Food & Drink
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Despite the unassuming exterior of its squat building in Livonia, inside is the most out-of-control liquor party in the metro area. Under the bar's drop ceiling, you're likely to experience serious, eardrum-shaking bass, and a rowdy crowd whacking away at every surface in sight with drum sticks, chanting "Do It, Motherfucker!" along with the music while they stand up on their stools.
At first, we wonder why everybody's up there. Then, after sipping on a blue Bomb Pop for a while, we realize this is normal. Just another night at P.Y. Stix (11791 Farmington Rd., Livonia; 734-421-6070), where they bang, thump and scream standing as high as possible, with lots of wide Midwestern hips at eye level. They have dancing bartenders, sweet-ass drinks and a barber's chair so they can whirl you back and pour drinks down your throat, topping you with naughty whipped cream.
In short, it's exactly the kind of bar you'd want to take your friends to when they turn 21.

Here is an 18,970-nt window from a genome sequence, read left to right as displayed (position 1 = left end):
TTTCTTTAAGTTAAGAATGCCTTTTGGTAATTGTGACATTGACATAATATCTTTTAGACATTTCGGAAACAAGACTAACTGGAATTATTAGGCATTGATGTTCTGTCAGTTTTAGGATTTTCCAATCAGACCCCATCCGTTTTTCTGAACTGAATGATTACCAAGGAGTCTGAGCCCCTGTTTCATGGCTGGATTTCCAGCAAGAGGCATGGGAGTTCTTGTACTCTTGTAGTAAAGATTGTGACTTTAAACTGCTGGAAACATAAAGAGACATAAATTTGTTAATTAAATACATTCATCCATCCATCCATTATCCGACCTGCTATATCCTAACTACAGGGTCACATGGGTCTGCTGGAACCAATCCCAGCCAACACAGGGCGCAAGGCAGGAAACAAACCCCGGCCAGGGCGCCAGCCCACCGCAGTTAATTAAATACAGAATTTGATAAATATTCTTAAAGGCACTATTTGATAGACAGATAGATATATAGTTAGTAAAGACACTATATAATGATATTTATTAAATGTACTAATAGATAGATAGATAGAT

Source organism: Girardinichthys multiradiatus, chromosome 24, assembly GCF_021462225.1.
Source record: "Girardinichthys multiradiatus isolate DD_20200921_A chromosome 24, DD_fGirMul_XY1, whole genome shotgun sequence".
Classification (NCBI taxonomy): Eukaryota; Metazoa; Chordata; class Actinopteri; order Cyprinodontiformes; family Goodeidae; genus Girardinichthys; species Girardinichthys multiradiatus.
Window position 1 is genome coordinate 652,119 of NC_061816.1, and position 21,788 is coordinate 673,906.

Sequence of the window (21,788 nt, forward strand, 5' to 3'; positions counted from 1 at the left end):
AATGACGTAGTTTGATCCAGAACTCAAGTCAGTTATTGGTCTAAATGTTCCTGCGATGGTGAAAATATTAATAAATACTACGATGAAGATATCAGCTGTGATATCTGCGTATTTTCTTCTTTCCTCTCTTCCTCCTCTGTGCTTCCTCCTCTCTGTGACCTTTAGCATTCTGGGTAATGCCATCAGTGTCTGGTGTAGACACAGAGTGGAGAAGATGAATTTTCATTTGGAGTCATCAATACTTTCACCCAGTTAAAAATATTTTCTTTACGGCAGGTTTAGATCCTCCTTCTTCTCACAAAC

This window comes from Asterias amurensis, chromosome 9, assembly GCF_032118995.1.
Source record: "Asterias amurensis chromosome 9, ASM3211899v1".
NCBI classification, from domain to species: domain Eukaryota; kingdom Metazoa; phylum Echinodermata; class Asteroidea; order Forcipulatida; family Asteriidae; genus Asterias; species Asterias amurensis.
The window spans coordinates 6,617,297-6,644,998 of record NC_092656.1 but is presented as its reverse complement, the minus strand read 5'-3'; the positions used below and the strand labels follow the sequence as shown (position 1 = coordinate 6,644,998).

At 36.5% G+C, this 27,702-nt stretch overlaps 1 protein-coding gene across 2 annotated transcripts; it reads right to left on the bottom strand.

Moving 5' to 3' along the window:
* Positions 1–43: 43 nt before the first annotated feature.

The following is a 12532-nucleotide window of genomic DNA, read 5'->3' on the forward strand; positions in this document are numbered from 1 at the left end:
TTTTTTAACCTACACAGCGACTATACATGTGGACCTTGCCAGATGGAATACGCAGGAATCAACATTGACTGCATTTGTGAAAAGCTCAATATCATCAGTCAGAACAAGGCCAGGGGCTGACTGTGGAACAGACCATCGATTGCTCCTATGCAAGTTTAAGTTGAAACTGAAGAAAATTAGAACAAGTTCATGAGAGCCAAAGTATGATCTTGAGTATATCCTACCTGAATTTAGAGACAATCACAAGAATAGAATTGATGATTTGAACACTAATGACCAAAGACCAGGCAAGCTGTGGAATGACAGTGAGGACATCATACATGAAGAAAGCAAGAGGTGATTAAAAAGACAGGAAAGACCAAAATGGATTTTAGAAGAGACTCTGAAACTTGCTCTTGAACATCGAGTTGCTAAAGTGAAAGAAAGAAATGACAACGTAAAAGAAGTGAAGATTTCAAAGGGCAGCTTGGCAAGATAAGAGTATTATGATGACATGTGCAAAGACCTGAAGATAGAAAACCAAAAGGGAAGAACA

In this throbbing, tribal experience, alcohol is a sweet treat, a rite of passage, and the bar is a place to purge by screaming and cheering and banging on things. The way the bar is pummeled when the crowd reaches a fever pitch, it's a wonder the place doesn't just disintegrate. The DJ urges the crowd to "show how loud this bar can get!" Everybody erupts in an insane roar, and the sound system dives into "Crazy Bitch."
We order a Jamaican 10-Speed, a lime-green girlie drink with slivers of ice floating on it, sweet as a Jolly Rancher, but with hints of cocoa butter. Now, the DJ draws the crowd's attention to the bar. Late for a performance, one of the bartenders, wearing a bleached mohawk, runs up, jumping up on a stool to leap over the counter, managing the hurdle gracefully.
Soon, sirens are flashing in red and green, "Great Balls of Fire" is playing, and the bartenders, like cheerleaders for alcohol, are popping handstands, spraying the crowd with liquid, and dancing inside the bar. The crowd drums in unison and sings along with Jerry Lee Lewis, while four bartenders square off, dancing, flipping bottles up and out, finally juggling bottles back and forth between them. As the song reaches its climax, the lights dim and the bartenders somehow let loose a small fireball behind the bar. The crowd goes — again — wild.
Michael Jackman is a writer and copy editor for Metro Times. Send comments to firstname.lastname@example.org.